…I had two people go (to Washington) and they’re very competent. They’re very good. I didn’t need to be there. So I chose to stay here to take care of the things that I need to take care of, getting ready for Monday, January 10.
What is the timing for (pushing it through here in the Legislature)? Will you get it passed or moved before the budget is fixed and a jobs bill is sent to the Governor’s Office?
You know what? There are some that would like to do that. I’ll let the process work it out. It’ll be assigned to committees, and the committees will move it appropriately. There are some that think it ought to go up front to show Arizona continues to lead this fight and is not backing away from this fight of fixing and putting some common sense back in the government.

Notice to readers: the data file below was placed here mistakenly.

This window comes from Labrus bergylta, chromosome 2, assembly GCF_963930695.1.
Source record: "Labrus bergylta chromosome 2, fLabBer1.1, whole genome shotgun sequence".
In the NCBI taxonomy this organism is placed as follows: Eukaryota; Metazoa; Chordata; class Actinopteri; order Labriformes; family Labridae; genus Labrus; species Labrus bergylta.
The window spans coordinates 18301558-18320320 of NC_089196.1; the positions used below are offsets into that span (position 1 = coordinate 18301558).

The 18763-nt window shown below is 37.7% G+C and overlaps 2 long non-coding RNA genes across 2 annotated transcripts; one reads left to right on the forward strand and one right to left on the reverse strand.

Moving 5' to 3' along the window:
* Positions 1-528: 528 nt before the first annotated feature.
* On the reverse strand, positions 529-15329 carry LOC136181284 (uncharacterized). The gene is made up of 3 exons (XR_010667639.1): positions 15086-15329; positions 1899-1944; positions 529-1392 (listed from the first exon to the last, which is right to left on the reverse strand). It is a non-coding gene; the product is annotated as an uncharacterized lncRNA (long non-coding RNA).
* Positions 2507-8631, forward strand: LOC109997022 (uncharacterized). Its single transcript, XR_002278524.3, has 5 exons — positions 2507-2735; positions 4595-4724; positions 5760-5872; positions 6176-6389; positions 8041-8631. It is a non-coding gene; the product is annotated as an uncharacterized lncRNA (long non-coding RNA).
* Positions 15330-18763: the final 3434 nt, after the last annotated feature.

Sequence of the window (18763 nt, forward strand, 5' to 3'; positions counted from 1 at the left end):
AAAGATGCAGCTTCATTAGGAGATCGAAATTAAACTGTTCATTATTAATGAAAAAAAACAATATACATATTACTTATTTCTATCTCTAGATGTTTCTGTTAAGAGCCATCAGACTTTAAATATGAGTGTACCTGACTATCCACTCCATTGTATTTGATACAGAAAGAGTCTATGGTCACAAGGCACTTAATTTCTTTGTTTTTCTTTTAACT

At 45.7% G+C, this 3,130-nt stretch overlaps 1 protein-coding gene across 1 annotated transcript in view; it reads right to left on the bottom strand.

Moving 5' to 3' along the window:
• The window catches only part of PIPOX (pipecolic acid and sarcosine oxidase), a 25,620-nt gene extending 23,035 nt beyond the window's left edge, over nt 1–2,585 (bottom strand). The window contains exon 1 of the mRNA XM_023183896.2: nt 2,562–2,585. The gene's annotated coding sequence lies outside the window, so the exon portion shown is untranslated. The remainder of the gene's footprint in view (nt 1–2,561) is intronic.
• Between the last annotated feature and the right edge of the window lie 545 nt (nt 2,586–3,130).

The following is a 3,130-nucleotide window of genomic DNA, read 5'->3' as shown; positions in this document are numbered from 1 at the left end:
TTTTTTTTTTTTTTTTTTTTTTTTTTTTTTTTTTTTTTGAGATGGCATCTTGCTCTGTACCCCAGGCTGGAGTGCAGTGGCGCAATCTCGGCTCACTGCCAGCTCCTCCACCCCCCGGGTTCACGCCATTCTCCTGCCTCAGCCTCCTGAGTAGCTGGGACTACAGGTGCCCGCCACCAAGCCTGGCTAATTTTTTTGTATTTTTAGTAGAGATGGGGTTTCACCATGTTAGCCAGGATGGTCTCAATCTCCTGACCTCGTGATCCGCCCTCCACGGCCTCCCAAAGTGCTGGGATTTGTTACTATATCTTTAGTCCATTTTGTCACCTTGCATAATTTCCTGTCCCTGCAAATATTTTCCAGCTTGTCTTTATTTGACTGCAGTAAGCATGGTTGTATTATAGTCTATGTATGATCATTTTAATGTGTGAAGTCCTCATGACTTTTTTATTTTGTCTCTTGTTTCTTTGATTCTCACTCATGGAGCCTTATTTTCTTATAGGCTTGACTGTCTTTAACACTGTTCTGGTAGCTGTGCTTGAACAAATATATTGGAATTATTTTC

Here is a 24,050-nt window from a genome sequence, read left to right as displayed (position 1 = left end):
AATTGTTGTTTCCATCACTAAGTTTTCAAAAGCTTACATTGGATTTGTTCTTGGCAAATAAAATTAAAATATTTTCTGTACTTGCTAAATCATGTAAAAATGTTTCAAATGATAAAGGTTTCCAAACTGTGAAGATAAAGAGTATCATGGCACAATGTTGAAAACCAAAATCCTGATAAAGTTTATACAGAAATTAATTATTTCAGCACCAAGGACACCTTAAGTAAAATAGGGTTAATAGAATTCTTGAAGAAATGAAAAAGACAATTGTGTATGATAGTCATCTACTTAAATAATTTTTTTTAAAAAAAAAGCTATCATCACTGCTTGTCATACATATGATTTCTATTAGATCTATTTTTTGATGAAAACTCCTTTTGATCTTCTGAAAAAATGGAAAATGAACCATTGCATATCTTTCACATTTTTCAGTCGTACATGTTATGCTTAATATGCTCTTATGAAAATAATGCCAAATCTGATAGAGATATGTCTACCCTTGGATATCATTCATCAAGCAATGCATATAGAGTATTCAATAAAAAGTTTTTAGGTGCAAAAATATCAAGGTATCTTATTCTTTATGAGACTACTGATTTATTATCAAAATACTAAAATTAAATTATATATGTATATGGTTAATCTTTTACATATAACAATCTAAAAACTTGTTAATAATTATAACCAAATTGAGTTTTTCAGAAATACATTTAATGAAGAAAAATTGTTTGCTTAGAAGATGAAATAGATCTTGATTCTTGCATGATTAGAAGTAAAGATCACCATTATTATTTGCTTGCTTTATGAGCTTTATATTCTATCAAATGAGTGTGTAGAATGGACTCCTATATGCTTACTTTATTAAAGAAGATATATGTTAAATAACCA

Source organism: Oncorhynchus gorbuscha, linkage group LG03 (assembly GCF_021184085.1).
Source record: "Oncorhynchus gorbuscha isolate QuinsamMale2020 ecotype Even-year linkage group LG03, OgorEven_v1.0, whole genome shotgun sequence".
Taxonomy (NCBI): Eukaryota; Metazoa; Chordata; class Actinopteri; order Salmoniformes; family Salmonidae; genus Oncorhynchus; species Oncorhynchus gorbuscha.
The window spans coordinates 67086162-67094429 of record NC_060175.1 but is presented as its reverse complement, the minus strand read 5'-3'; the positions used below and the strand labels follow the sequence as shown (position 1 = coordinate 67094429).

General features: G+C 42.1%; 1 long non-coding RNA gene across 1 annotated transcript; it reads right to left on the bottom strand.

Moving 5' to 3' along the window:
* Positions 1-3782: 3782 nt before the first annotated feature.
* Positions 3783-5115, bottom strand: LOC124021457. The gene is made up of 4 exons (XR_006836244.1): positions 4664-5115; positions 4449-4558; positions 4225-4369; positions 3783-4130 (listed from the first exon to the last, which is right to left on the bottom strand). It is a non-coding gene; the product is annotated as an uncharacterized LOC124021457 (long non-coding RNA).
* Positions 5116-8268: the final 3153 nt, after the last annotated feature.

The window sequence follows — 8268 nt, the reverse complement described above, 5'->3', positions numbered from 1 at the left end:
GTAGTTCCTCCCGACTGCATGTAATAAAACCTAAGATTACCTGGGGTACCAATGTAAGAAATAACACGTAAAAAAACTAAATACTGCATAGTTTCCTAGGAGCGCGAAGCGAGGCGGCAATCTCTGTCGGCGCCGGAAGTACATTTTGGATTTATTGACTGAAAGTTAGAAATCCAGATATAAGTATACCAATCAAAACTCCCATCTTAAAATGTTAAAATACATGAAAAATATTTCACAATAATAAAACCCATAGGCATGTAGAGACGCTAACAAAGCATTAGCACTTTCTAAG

Are you concerned, though, that if you did allow it to move forward — let’s say ahead of the budget or ahead of a jobs bill — that some people would look at that as reneging on your part on the promise to prioritize jobs and the economy?
The caucus will make that decision, so no. Again, there are other bills that we probably would push out ahead of the budget. There are certain things that don’t interfere with the budget. They have nothing to do with the budget. The caucus will make those decisions.
Given the kind of emotional reaction you always get when it comes to immigration, how will you make sure that the birthright proposal won’t be a distraction?
There’s going to be about a thousand bills introduced. Why is it a distraction? It will be worked like any other bill. What’s a distraction is the media trying to make it a distraction. We have the work of the people to do.
How’s your relationship with Senator David Schapira, the minority leader?
He mentioned that you actually helped him before pass bills.